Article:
Migrant workers upon their arrival at the railway station in Bareilly in Uttar Pradesh. | Photo: Jyoti Yadav/ThePrint
Migrant workers upon their arrival at the railway station in Bareilly in Uttar Pradesh. | Photo: Jyoti Yadav/ThePrint
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Bareilly: Nearly 1,000 migrant workers reached Bareilly from Punjab’s Ludhiana Wednesday, relieved to be finally back in their home state. But the 600-kilometre journey on the Central government-run Shramik Express, which took a little more than 11 hours, was marked by no provisions for food and water.

Speaking to ThePrint upon their arrival in the Uttar Pradesh city, several workers complained that the Punjab government asked them to arrange for their own meals and water.

However, they were given the railway tickets free of cost — an issue that became political this week over the share of Centre and states.

“We didn’t eat anything since the time we boarded the train. Forget food, the Punjab government didn’t even provide us with water for the journey… we know how we have come such a long way,” said 28-year-old Nooni Ram, who ran a small eatery in Ludhiana and was on his way to Aonla town in Bareilly district.

“The government sent us a message yesterday asking us to carry food and water for the journey. There were no shops open, how can we arrange it all for our family?” Ram said.

He was referring to a message from the Ludhiana district magistrate (DM), which asked the workers to carry food and water for the journey, adding the travel will be dependent on their medical screening. All the workers carried a medical certificate to get clearance for the journey.

A worker shows the message received from the Ludhiana district magistrate. | Photo: Jyoti Yadav/ThePrint
A worker shows the message received from the Ludhiana district magistrate. | Photo: Jyoti Yadav/ThePrint

Ram was travelling with his wife and a two-year-old child. “We only had two popcorn packets to feed the child during the train journey,” he said.

Anuj, a tailor who was also on his way to Aonla, said, “We were really confused about the train timing. Even though the train was scheduled for 3 am, it only started after a few hours.

“We had requested the authorities to delay the schedule to at least 6 am as we had to make arrangements… we have families… but they didn’t comply. We couldn’t sleep at night out of tension and anxiety,” he added.

The train that started around 6 am, reached Bareilly at 5.30 pm.

Another distressed migrant worker, from Sirauli in Bareilly, said she had to repeatedly breastfeed her 6-month-old kid to keep him from crying. “I didn’t have water or food… looks like our tensions never end,” she added.

A migrant worker carrying her six-month old child at the Bareilly railway station. | Photo: ThePrint
A migrant worker carrying her six-month-old child at the Bareilly railway station. | Photo: Jyoti Yadav/ThePrint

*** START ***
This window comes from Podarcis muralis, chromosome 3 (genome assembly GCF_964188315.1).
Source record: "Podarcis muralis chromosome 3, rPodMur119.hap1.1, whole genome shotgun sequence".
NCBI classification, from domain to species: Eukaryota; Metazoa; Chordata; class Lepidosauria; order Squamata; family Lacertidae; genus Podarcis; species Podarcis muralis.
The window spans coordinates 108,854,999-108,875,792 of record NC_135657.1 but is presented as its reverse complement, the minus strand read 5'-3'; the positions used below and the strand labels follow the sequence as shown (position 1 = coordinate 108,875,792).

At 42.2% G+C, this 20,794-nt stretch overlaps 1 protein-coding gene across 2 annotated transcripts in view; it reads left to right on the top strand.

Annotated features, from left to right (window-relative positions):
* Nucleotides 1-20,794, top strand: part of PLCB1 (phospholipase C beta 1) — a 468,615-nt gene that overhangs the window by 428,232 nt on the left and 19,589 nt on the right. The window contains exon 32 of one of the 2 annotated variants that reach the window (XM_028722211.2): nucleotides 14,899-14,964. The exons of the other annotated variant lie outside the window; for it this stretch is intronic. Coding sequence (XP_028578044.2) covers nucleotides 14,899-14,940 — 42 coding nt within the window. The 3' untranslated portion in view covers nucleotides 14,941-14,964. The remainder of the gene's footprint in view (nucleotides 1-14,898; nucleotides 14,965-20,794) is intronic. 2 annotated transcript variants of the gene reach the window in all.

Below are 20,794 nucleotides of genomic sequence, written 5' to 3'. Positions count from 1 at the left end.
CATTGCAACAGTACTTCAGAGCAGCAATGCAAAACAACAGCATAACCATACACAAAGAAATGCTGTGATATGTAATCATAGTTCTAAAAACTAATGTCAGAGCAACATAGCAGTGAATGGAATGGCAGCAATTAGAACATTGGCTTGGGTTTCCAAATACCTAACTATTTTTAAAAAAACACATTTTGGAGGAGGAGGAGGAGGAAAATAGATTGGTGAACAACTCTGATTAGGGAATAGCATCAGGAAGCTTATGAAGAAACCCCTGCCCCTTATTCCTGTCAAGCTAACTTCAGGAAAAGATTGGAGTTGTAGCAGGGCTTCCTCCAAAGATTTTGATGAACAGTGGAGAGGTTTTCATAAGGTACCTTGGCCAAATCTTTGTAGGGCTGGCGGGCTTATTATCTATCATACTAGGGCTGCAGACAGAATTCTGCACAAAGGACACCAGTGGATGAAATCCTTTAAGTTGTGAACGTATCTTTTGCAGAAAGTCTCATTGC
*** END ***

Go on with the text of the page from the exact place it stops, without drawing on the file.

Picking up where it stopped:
The workers were provided with meal packets and water bottles after they reached the Bareilly railway station.


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At the station

These migrant workers had registered themselves with a Punjab government-run online portal for making the journey. They were notified about their travel via the Ludhiana DM’s message Tuesday night.

Once they got down from the train, the workers were screened by eight teams of healthcare staff upon arrival. Sanitation workers also sprayed disinfectants around the platform area after the arrival.

A sanitation worker at the Bareilly railway station. | Photo: Jyoti Yadav/ThePrint
A sanitation worker at the Bareilly railway station. | Photo: Jyoti Yadav/ThePrint

On Wednesday, two migrant workers were sent to healthcare facilities after they showed symptoms. This came a day after three workers were sent for health checkup by the state authorities when they reached Bareilly from Gujarat in a special train, said Satya Veer Singh, the Bareilly station superintendent.

“Yesterday, 1,218 workers had arrived here from Gujarat in the special train. They were screened by six teams of healthcare workers. We are following all social distancing norms during the transportation process,” said Singh.

The move ahead

In Bareilly, railway officials arranged further transportation of these migrant workers in collaboration with the local police. As many as 43 buses were used to send the workers back to their native places.

Only 35 passengers were allowed on each of these buses, which can otherwise accommodate up to 54, said a bus conductor named Anil.

The workers said they will try to look for conveyance to their villages once the buses reach their destinations.

“We have to again see what conveyance we find upon reaching Aonla as our native place is actually in Hardaspur village. If we don’t get conveyance, then we will have to walk the distance (around 18 km),” said Ram.

Veerpal Singh, a worker in a motorcycle factory in Ludhiana, said he was on his way to Aliganj, a town in Etah district for his daughter’s wedding. “My daughter’s wedding is to be held on 10 May. If 5-7 people also come, we will get her married off,” Singh said.


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2 COMMENTS

  1. those who have dealt with migrant migrants are not Lilly white milk washed they would not trust the narration of these people

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